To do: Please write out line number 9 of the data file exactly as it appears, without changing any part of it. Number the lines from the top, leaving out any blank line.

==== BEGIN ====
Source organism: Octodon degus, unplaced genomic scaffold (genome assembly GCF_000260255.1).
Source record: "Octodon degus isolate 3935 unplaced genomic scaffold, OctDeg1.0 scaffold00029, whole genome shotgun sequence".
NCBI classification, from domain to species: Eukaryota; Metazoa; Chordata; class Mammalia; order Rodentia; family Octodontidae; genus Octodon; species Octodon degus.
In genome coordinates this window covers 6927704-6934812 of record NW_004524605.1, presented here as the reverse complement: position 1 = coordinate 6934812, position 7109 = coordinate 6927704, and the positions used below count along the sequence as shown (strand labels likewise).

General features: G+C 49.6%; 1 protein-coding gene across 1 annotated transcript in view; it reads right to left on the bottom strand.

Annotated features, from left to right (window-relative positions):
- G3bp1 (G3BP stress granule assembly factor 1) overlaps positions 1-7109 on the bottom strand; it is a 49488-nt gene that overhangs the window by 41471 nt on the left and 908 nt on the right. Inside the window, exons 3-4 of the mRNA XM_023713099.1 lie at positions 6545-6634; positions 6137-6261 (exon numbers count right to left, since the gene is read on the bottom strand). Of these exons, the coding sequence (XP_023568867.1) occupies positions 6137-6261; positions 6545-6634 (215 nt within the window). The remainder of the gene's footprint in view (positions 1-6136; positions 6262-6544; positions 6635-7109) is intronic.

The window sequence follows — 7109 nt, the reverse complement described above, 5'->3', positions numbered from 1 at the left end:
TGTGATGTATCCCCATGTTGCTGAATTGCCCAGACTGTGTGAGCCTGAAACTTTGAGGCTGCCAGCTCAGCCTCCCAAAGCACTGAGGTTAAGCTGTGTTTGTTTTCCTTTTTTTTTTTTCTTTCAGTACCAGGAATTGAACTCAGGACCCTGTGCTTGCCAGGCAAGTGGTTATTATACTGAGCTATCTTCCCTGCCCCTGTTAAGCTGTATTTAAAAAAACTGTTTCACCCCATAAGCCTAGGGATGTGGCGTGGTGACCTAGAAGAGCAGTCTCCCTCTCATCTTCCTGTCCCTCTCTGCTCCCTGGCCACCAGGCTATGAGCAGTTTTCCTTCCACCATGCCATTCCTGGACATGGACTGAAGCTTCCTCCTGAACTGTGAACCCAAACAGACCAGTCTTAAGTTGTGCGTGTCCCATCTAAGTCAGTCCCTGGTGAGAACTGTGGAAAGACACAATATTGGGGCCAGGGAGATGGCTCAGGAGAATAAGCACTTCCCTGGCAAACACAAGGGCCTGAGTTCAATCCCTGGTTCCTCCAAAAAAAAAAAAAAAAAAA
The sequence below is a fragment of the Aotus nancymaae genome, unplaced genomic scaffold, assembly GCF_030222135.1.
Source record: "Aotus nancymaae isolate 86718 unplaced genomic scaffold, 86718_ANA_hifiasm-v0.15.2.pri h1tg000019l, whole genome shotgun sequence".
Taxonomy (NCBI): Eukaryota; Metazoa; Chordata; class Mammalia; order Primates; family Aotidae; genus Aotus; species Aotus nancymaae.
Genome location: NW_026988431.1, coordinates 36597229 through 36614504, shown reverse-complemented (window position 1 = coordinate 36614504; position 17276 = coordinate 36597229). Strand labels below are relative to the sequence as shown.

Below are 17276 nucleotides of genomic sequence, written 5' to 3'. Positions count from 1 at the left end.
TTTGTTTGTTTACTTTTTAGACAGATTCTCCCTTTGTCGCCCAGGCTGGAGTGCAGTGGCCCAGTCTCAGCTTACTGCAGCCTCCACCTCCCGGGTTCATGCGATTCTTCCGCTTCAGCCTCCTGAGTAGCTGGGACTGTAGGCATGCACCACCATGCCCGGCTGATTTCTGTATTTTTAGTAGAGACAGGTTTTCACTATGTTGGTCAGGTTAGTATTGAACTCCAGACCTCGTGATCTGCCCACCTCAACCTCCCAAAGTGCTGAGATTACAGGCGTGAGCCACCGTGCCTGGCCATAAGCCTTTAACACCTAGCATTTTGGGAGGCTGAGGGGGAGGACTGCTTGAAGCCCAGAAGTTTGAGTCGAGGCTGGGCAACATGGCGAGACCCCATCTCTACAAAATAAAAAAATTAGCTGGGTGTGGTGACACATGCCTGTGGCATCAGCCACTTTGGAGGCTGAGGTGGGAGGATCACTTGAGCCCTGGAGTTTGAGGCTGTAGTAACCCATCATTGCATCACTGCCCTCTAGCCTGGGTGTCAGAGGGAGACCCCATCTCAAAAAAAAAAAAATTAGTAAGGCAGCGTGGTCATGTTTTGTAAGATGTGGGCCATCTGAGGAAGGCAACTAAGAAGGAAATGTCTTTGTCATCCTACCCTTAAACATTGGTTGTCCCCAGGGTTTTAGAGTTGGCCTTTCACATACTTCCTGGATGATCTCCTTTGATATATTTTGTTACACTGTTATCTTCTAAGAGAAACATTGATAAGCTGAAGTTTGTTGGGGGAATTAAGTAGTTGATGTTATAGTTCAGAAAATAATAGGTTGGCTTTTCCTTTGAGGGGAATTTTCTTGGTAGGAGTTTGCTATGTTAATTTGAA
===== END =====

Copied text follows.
TGTGATGTATCCCCATGTTGCTGAATTGCCCAGACTGTGTGAGCCTGAAACTTTGAGGCTGCCAGCTCAGCCTCCCAAAGCACTGAGGTTAAGCTGTGTTTGTTTTCCTTTTTTTTTTTTCTTTCAGTACCAGGAATTGAACTCAGGACCCTGTGCTTGCCAGGCAAGTGGTTATTATACTGAGCTATCTTCCCTGCCCCTGTTAAGCTGTATTTAAAAAAACTGTTTCACCCCATAAGCCTAGGGATGTGGCGTGGTGACCTAGAAGAGCAGTCTCCCTCTCATCTTCCTGTCCCTCTCTGCTCCCTGGCCACCAGGCTATGAGCAGTTTTCCTTCCACCATGCCATTCCTGGACATGGACTGAAGCTTCCTCCTGAACTGTGAACCCAAACAGACCAGTCTTAAGTTGTGCGTGTCCCATCTAAGTCAGTCCCTGGTGAGAACTGTGGAAAGACACAATATTGGGGCCAGGGAGATGGCTCAGGAGAATAAGCACTTCCCTGGCAAACACAAGGGCCTGAGTTCAATCCCTGGTTCCTCCAAAAAAAAAAAAAAAAAAA